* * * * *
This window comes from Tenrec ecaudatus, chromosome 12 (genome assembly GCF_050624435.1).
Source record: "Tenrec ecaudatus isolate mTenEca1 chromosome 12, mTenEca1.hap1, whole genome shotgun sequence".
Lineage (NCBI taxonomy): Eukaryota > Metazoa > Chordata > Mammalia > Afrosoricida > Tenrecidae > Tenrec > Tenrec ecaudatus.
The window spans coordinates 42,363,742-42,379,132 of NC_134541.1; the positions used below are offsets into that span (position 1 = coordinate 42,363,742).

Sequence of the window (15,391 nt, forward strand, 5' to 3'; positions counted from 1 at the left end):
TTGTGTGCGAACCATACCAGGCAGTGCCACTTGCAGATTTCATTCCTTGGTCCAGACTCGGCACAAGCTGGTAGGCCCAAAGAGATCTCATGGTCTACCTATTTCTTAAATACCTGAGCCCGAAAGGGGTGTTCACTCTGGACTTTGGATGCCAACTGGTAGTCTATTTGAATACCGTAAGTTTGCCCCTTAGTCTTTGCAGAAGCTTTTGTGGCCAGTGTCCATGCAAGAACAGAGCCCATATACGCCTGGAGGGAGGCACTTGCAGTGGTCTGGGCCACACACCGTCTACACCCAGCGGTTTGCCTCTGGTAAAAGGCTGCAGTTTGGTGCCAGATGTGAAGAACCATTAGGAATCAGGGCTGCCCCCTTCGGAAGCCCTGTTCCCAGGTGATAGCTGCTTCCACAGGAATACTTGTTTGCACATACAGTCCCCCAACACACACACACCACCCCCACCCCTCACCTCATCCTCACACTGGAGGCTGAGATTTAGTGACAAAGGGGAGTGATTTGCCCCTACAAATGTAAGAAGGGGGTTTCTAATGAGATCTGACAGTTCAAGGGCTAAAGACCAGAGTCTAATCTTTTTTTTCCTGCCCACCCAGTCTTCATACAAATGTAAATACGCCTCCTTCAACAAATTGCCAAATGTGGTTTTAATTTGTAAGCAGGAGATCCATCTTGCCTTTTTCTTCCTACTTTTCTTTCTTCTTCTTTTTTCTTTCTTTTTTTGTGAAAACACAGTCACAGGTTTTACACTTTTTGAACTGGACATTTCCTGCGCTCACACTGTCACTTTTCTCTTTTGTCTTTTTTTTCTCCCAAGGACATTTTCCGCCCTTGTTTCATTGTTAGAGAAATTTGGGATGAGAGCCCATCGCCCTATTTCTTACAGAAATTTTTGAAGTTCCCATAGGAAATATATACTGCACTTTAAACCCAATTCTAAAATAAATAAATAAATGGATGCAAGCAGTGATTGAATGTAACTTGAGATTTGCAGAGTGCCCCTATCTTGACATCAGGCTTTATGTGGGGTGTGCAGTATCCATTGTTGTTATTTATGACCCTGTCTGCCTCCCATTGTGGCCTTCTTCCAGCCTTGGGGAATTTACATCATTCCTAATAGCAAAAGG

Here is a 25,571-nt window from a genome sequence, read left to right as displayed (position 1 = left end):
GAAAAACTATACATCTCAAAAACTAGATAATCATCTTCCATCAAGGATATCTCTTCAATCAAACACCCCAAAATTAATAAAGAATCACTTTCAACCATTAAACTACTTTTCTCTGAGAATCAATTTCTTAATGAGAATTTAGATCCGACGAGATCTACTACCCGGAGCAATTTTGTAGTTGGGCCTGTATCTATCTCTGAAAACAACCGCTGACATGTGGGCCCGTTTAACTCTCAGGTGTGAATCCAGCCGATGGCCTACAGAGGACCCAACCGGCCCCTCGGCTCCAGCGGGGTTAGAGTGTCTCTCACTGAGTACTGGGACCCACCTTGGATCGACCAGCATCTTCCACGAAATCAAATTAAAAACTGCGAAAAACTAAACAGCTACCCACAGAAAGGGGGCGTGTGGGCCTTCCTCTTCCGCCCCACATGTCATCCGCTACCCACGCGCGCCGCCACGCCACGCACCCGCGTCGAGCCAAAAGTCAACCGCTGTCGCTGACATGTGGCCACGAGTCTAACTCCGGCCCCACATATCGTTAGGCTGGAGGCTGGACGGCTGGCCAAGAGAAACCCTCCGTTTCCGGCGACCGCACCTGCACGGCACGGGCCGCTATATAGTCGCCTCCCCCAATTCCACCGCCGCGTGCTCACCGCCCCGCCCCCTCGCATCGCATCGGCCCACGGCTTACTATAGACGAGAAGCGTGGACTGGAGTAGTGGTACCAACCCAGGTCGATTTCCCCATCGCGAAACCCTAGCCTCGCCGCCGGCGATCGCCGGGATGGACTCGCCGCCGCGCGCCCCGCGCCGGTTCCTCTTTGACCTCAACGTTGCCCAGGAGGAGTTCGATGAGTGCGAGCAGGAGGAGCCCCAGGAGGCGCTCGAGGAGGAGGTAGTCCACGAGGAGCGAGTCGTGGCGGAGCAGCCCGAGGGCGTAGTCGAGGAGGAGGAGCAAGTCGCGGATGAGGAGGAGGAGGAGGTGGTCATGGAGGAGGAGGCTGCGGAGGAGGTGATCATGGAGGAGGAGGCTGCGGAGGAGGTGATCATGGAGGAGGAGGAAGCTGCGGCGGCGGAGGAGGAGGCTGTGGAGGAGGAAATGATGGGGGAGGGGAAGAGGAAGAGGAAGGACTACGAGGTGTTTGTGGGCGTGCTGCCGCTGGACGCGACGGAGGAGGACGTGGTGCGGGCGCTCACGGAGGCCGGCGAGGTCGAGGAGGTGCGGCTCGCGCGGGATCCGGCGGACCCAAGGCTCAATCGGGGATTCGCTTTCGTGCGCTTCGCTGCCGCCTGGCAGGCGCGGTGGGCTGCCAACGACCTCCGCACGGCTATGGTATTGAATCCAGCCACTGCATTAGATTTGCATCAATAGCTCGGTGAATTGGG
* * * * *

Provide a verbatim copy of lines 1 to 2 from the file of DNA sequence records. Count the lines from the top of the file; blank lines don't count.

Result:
This window comes from Tenrec ecaudatus, chromosome 12 (genome assembly GCF_050624435.1).
Source record: "Tenrec ecaudatus isolate mTenEca1 chromosome 12, mTenEca1.hap1, whole genome shotgun sequence".